The Falmouth Board of Selectmen granted a variance to the flow neutral bylaw to Teaticket Car Wash, which will open at 187 Teaticket Highway. The car wash would discharge 2,279 gallons per day, an increase from the permitted discharge of 1,155 gallons per day.

Wastewater superintendent Amy Lowell confirmed there is sufficient capacity in the wastewater system for the car wash.

“Taking into account the flow from our existing service area and the flow that is projected from the [Little Pond sewer] service area, as well as all the other projects that have been granted flow neutral bylaw variances and the 40B projects within the sewer service area, when you add this project in, it takes us right up to approximately 80 percent of our average annual flow limit in our groundwater discharge flow permit,” Ms. Lowell said.

Per its groundwater discharge permit from the state Department of Environmental Protection, the town can discharge 710,000 gallons of wastewater per day. Once the town reaches 80 percent of this permitted amount, it is required to submit a report to the DEP outlining plans for managing future wastewater flows.

Ms. Lowell said the water quality management committee will provide the Massachusetts Environmental Policy Agency and Department of Environmental Protection with an updated wastewater management plan by December.

“That plan has a number of facets, but one of the facets is proposed additional recharge capacity for the wastewater system,” she said. “It identifies some siting options. That will be forwarded to the state this winter and will be considered beyond that point. The town is planning for additional recharge in the future.”

Discharge options identified in this report include next to the Wastewater Treatment Plant on Brick Kiln Road, on the Dorothea Allen parcel off Carriage Shop Road and an ocean outfall pipe.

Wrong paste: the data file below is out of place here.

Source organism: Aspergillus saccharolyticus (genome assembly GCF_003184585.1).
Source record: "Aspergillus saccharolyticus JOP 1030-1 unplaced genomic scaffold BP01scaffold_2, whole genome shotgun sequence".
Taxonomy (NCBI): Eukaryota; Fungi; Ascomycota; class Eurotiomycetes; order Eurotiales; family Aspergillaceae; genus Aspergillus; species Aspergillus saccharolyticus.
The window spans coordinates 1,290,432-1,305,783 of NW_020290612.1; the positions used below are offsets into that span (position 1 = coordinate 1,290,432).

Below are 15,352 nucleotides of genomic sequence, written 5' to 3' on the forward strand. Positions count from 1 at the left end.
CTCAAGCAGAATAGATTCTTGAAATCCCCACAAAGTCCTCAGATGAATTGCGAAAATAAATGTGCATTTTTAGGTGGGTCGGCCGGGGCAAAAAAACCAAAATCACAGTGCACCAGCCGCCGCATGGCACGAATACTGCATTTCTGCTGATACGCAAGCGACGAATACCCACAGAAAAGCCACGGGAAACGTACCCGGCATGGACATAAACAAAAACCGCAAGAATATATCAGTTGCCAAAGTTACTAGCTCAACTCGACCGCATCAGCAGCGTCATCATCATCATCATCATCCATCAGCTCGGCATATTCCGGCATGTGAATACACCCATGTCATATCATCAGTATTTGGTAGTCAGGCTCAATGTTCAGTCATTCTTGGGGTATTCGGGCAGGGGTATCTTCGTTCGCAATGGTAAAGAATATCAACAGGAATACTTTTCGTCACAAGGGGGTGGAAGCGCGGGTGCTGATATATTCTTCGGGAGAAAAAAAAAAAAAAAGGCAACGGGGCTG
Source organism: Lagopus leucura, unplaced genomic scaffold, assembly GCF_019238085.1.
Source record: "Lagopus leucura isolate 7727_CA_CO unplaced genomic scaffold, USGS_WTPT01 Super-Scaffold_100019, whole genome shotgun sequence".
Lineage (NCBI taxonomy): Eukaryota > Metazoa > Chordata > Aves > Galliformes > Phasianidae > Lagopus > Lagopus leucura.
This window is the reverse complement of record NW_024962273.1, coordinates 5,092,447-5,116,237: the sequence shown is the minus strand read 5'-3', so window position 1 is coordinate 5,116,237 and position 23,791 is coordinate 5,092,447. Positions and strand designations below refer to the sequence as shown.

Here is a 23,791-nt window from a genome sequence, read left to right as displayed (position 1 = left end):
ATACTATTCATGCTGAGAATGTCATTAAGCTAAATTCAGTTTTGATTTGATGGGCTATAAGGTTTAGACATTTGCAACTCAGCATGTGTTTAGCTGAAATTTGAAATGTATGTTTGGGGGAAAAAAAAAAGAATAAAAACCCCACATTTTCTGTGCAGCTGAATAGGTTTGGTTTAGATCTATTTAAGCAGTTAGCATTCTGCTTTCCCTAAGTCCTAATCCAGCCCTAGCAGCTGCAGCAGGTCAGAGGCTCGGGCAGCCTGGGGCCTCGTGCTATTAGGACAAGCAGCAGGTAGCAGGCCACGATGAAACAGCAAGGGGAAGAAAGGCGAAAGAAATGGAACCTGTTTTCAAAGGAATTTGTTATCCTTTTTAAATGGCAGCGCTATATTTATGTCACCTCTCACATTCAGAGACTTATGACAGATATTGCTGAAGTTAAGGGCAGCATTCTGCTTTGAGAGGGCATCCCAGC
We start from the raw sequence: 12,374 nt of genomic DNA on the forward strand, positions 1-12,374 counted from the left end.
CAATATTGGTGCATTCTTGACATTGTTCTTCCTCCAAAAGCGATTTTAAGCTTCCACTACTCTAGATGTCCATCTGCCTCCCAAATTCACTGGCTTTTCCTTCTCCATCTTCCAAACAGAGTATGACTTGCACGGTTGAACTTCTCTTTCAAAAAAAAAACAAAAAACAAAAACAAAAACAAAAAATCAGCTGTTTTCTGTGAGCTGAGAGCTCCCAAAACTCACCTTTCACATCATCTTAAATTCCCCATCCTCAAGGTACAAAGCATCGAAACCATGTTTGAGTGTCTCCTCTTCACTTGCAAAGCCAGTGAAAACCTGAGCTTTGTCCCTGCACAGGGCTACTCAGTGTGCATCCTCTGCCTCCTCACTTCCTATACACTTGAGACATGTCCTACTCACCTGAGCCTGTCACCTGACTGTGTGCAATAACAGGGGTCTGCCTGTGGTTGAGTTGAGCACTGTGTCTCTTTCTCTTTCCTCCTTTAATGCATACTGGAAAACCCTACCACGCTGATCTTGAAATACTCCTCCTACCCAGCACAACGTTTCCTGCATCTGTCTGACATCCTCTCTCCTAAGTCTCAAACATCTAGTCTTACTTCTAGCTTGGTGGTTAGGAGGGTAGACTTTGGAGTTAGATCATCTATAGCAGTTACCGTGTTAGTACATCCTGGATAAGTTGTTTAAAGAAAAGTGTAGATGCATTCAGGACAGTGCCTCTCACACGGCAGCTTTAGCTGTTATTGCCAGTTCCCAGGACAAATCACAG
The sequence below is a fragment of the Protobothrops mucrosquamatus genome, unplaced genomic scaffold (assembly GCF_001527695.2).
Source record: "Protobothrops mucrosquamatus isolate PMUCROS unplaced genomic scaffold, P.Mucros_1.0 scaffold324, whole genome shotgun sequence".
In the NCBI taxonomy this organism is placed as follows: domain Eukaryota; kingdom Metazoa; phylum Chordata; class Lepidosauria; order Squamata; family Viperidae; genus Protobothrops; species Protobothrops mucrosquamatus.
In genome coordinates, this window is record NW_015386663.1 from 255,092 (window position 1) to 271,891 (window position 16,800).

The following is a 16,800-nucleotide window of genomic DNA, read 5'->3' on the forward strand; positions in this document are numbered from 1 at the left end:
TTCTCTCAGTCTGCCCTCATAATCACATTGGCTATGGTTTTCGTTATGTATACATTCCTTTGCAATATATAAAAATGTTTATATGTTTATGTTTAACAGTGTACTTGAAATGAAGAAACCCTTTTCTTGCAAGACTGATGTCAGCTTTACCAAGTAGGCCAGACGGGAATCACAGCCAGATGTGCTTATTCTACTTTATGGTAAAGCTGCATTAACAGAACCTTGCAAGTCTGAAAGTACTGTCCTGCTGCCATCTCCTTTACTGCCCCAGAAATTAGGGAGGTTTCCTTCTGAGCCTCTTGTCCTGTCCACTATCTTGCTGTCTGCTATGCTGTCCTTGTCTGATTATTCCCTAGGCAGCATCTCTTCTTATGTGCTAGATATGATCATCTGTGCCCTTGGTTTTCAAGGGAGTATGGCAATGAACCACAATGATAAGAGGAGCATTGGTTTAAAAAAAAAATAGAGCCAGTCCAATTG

“We have not hit the 80 percent in actual flow, that is not projected to happen until 2022,” Selectman Douglas H. Jones said. “We are a little bit ahead of the game in doing this now.”

Ms. Lowell agreed, but said work still needs to be done.

“The town is pursuing additional recharge, but that doesn’t mean we have it or it is guaranteed,” she said. “That is something the town is going to have to work towards, or we will run up against the limit beyond 80 percent.”

As for the Teaticket Car Wash, the site’s prior use as a fast food restaurant allowed for a daily discharge of 1,050 gallons per day, a figure that could be increased to 1,155 gallons without triggering the flow neutral bylaw. The new use exceeds that amount by 1,124 gallons per day.

Kevin P. Klauer, attorney for the car wash, said the new use qualifies for a variance to the flow neutral bylaw as it promotes economic development.

“They will take a dilapidated, long underused property and use it in an appropriate matter,” Mr. Klauer said.

In addition, he said the new use will increase the valuation of the site, leading to increased tax revenue for the town. The board unanimously voted in favor of the granting the variance.

“This is a derelict property that has just sat unused,” Chairwoman Megan E. English Braga said. “It is in a state of disrepair, it is an eyesore, and this is an improvement.”

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